Aisling Bea in This Way Up

Sinéad was also in Los Angeles, attending the Oscars as part of the costume designer Jacqueline Durran’s team, nominated for Beauty and the Beast. The sisters were standing in a costume gallery beside the iconic yellow dress worn by Emma Watson’s Belle character, which Sinéad had helped design while living with Aisling – in a home scattered with yellow fabric from the dress – when Bea’s agent called with the news about the series’ getting the go-ahead.

When she recalls that moment, the emotional weight of it overwhelms her. Her eyes fill with tears. “I remember being, like, ‘If I wrote this in a play it would be too broad and obvious a situation to happen.’ The two of us were just there together, and she’d never been in LA or anything before... and she’s going to the Oscars, you know?... I couldn’t believe that’s how I was experiencing that news.”

The deftness of Bea’s writing in This Way Up becomes especially apparent in the third episode, which takes place around a dining table where the jokes, asides and tensions of family dynamics under- and overlap. The writing is thoughtful, revelatory, sad, funny. There’s a golden feeling of a writer finding her voice, a voice that is surprisingly delicate and moving.

There is little slapstick, or shots at open goals. Instead, what is laid out is sophisticated, nuanced and well crafted. As Horgan did with her Channel 4 sitcom Catastrophe, Bea is creating drama about the human experience that is also funny. Perhaps her capacity for jokes, as great as that is, is just the beginning of something much more.

Bea’s fame is likely to increase in the months to come, but she’s sceptical about such things. She has been here before. “I did this show called @midnight, an American panel show. It was the first time I’d been on American TV as myself, two or three years ago now. We recorded in the afternoon, and it was going out at midnight in LA. I was walking around LA going, ‘Well, this is it, the last time I get to walk down this street, just a normal woman with a juice.’ That night, I think, I got three tweets. And one of them was: ‘How dare you f***ing talk about America like that?’”

Sharon Horgan in This Way Up

Whatever happens, This Way Up has already done its job for Bea in a much deeper, more personal way. “The making of this show has already changed my life… Profile, being looked at in different ways, goes up and down. I see with so many of my friends who were really famous for six weeks and then not at all. Ups and downs.”

When Dead Boss – an under-rated gem of a prison sitcom written by Horgan and Holly Walsh, and starring Bea, Horgan and Jennifer Saunders – came along, Bea thought “everything would be really different” after the show went out. “It just wasn’t. The show got pulled despite how amazing it was. It didn’t get a second series, it just got cancelled.”

The sense of achievement she feels on the eve of This Way Up airing is not about external affirmation. She has made her own show, and nobody will be able to take that from her. Profile, fame, acclaim, that “other stuff”, Bea says, are “silly things”.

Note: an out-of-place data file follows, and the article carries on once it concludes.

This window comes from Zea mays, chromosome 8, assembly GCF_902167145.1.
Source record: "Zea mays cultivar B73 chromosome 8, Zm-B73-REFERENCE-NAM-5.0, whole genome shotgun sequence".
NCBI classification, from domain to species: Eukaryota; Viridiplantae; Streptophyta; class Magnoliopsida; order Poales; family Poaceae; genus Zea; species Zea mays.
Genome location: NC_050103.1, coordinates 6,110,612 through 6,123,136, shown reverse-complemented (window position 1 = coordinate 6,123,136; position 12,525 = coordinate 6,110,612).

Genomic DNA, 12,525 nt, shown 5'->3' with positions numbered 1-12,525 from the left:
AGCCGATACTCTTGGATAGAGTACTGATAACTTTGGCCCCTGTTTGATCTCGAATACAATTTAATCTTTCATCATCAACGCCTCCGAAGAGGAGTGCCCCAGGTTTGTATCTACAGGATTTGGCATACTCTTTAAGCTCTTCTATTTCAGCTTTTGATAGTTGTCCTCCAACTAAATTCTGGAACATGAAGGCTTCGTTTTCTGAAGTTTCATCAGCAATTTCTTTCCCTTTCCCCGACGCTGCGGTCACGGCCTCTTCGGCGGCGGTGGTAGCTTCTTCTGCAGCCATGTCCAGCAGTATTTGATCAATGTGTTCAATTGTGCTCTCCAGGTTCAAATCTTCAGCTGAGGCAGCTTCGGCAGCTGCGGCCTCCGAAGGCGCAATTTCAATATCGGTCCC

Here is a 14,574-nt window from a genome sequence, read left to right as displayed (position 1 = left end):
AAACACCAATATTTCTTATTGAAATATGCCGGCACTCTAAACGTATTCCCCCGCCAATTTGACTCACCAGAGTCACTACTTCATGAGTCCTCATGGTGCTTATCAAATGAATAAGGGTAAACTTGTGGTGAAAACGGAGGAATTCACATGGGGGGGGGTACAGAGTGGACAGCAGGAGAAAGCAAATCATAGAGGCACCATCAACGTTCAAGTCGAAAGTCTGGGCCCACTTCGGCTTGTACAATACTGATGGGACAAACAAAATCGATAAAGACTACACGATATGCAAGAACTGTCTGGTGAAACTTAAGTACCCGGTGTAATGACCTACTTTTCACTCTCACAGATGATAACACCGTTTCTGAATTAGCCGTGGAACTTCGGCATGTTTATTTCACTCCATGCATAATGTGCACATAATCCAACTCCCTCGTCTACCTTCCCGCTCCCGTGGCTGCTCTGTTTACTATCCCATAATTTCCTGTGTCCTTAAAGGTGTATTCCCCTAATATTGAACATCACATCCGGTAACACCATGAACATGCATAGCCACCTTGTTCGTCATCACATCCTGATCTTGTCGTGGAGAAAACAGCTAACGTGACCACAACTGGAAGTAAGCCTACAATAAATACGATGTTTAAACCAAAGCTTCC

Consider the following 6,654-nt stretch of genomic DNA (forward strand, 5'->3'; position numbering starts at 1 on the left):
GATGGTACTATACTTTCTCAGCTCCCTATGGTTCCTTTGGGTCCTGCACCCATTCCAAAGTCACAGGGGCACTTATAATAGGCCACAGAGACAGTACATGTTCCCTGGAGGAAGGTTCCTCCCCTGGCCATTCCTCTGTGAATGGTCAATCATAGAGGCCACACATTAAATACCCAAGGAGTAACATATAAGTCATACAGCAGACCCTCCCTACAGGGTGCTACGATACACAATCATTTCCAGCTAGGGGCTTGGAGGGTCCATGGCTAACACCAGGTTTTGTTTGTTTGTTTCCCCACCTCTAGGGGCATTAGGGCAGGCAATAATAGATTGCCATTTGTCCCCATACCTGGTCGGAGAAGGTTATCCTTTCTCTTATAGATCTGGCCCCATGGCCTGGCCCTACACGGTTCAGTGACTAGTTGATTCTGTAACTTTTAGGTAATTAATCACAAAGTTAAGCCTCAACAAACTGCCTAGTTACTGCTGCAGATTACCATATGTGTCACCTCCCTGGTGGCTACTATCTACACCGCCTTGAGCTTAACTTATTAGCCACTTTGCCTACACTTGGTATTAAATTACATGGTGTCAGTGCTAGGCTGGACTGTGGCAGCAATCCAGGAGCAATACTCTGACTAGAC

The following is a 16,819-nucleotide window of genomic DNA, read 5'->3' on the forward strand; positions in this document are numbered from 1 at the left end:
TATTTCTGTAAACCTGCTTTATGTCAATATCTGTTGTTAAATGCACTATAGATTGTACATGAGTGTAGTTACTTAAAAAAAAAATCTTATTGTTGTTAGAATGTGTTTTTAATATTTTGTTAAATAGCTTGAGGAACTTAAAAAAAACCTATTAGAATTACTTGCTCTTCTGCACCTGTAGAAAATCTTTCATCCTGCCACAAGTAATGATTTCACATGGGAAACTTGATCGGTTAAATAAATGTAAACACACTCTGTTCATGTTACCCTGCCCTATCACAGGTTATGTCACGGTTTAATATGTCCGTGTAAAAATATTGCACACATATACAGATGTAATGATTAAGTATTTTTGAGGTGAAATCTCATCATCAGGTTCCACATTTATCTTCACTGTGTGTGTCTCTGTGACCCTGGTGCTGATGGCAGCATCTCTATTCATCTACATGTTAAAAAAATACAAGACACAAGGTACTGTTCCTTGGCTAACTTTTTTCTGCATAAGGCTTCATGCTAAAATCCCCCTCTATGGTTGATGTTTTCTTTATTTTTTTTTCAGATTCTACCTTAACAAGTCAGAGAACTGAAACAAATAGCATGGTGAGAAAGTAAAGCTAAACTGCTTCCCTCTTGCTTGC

Throughout the interview, Bea touches on neuroscience and Love Island and Brexit and the intelligent end of designing one’s life, productivity, and success (she’s reading the British neuroscientist Hannah Critchlow’s book The Science of Fate, which examines how much of our life is predetermined at birth versus how much is within our control). She likes Sally Rooney’s novels, and the line of the Saturday Night Live comedian Michael Che about sending white American women to the caliphate to erase Isis via gentrification, and thinks Boris Johnson is an “Eton-educated f***ing idiot” who “doesn’t give a f**k, cannot give a f**k”.

She’s interested in environmental issues too, and ran a green set on This Way Up. Her sister sourced costumes from Oxfam’s warehouse, and plastic was banned. (Her sister was so fastidious that one of the crew bought her a litter-picker as a half-joke.) She also mentions the Repeal movement for last year’s Eighth Amendment referendum, which she says had “a visceral effect” on her.

“I really believe in humans,” she says at one point, “the amazing things we can do together; I love female energy, that bigger female energy that pushes through to effect change for so many people.”

Energy is key to Bea, although maybe a better word is propulsion. There is a striving aspect to her force that is compelling and charismatic and searching.

“I think you would have been proud to watch your daughter do stand-up at the O2, and sad to see my mother watching it on her own,” Bea wrote in that Guardian article in 2017, addressing her father, Brian, directly. “Then again, if you hadn’t died, I probably wouldn’t have been mad enough to become a clown for a living.”

A residue of sadness may underscore the sentiment of This Way Up, but the harvesting of such themes, facilitated by great writing, seems to drive the characters towards somewhere else. Somewhere, maybe, that’s happy.

This Way Up starts on Channel 4 at 10pm on Thursday, August 8th

Una Mullally

Una Mullally

Una Mullally, a contributor to The Irish Times, writes a weekly opinion column